Veteran adjustment to civilian life: a research portfolio
Bowes, Margaret Alice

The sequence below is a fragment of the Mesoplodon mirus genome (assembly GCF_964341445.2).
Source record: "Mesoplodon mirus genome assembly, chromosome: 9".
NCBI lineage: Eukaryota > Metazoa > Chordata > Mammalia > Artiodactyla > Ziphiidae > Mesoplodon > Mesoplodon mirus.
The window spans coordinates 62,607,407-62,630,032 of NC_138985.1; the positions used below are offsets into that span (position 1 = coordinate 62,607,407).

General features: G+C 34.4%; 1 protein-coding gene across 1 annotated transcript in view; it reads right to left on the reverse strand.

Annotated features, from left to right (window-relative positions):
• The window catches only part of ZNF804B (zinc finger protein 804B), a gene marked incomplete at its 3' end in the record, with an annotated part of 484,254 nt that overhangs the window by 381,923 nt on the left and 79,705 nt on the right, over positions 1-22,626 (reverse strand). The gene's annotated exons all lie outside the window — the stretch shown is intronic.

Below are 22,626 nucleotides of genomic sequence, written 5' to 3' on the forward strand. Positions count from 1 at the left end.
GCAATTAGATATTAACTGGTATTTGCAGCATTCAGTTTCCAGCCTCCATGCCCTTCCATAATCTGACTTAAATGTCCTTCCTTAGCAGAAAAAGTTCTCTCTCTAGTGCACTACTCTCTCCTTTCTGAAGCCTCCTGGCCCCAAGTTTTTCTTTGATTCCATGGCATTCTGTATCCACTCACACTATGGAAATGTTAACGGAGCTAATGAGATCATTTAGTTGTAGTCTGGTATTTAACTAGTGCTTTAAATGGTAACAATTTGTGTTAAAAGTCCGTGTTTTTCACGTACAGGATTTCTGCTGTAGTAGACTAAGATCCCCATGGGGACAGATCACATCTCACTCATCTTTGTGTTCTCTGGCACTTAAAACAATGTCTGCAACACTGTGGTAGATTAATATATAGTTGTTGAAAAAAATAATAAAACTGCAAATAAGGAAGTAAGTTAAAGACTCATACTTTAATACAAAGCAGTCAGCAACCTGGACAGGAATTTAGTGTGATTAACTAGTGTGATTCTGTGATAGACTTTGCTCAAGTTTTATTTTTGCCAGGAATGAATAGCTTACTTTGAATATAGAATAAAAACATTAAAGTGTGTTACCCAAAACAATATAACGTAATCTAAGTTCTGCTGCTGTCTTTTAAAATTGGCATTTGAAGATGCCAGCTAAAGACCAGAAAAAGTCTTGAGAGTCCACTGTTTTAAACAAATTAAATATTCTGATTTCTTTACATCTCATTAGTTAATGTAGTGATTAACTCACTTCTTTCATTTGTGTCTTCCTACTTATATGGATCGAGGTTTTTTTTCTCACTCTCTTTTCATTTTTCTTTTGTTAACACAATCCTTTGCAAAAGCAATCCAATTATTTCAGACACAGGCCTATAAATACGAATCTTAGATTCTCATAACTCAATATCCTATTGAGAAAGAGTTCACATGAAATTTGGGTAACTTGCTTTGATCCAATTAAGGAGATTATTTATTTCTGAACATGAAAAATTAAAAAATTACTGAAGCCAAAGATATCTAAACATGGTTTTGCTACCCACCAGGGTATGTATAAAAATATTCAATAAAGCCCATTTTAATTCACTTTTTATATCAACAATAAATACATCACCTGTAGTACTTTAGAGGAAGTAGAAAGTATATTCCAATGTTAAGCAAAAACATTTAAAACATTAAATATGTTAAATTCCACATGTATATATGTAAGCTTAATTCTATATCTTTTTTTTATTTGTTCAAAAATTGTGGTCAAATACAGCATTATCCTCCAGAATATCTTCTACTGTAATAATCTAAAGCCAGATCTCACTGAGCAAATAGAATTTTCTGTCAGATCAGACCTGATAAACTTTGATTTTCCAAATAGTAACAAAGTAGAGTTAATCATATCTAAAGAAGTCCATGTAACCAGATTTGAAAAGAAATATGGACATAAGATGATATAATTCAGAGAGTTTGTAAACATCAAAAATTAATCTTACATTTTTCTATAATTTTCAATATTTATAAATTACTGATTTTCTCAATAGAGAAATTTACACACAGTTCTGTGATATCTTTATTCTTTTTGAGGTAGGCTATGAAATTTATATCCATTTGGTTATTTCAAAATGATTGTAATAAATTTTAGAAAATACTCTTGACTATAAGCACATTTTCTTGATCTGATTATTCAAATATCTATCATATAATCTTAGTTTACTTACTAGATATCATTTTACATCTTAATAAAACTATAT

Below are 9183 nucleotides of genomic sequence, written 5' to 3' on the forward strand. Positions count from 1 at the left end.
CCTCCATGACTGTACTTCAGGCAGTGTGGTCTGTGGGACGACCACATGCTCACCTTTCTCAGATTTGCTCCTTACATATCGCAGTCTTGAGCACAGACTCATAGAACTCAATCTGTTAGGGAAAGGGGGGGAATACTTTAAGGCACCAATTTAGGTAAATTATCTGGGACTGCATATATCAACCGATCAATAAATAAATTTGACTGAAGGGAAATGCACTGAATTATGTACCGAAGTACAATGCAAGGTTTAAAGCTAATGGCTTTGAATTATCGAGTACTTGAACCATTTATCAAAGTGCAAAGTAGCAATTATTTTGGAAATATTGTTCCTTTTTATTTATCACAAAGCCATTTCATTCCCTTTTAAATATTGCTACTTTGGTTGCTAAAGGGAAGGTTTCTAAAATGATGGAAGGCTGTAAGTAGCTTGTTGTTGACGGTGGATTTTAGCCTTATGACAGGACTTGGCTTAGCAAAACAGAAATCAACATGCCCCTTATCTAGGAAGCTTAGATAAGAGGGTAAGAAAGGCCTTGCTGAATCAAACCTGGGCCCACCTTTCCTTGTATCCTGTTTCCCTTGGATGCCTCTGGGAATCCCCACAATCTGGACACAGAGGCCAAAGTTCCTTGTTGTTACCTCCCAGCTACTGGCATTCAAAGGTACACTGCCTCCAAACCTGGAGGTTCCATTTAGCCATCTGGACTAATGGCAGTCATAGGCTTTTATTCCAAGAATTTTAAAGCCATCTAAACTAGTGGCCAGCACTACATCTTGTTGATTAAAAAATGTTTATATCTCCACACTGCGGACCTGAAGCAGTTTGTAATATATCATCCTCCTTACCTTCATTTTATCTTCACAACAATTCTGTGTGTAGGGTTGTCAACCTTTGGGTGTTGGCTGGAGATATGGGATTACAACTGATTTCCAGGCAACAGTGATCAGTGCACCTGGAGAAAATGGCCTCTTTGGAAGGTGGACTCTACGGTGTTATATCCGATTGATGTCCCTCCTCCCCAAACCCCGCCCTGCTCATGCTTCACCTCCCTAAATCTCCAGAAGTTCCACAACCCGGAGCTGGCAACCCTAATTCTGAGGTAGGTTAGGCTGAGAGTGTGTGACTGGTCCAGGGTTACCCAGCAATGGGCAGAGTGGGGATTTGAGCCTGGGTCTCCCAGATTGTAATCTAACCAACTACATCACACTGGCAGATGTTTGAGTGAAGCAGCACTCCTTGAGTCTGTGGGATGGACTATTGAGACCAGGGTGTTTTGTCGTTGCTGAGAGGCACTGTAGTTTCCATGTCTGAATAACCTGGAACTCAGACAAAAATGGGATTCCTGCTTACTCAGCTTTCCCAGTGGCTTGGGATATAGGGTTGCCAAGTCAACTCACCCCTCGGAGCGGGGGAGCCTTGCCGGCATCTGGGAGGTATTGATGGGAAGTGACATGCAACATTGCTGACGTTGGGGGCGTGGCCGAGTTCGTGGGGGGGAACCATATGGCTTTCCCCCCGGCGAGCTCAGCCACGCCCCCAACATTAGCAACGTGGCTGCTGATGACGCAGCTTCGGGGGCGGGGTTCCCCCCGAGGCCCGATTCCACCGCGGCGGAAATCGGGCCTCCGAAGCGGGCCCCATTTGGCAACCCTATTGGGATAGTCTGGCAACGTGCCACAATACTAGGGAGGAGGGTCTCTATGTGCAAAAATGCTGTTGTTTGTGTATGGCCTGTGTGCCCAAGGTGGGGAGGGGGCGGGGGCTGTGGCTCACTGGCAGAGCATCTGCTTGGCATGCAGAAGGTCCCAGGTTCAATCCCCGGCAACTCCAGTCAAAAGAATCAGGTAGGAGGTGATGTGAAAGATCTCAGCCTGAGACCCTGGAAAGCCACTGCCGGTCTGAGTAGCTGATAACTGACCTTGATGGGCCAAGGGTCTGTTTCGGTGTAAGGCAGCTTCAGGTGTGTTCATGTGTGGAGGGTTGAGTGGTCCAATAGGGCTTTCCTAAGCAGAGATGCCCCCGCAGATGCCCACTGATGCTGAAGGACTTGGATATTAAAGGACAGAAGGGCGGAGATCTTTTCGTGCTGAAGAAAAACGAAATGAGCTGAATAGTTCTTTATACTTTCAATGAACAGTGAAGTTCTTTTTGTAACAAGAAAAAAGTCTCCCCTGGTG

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Aim: Most veterans have a successful transition to civilian life when they leave the military. However, there are some veterans who struggle to cope and adjust to the demands and challenges of civilian life. The aims of this research portfolio are: firstly to systematically review the published literature regarding the relationship between six emotion regulation strategies (acceptance, avoidance, problem-solving, reappraisal, rumination and suppression) and veteran mental health (PTSD, depression and anxiety); and secondly, to explore psychosocial factors (mental health, stigma, self-stigma, attitude towards and likelihood of help-seeking, experiential avoidance, reappraisal and suppression) that influence veteran adjustment from military to civilian life, and to determine which of these predict a poor transition. Method: A systematic review of the literature was conducted. Strict search criteria were applied and resulted in 23 studies which met the full inclusion criteria for the review. For the empirical study, 154 veterans across Scotland completed a set of questionnaires. Results: The systematic review highlighted significant relationships between the emotion regulation strategies and mental health disorders in the veteran population. The strength and direction of these relationships depended on the emotion regulation strategy and the mental health condition. The empirical study found that mental health, experiential avoidance and cognitive reappraisal predicted veteran adjustment difficulty. Discussion: There are clear links between veterans’ mental health, the way veterans regulate their emotions and the degree to which they adjust to civilian life. This has implications for how veterans are supported when they leave the Armed Forces, in terms of services and health professionals being able to better understand and support their difficulties, to facilitate their re-integration into civilian life.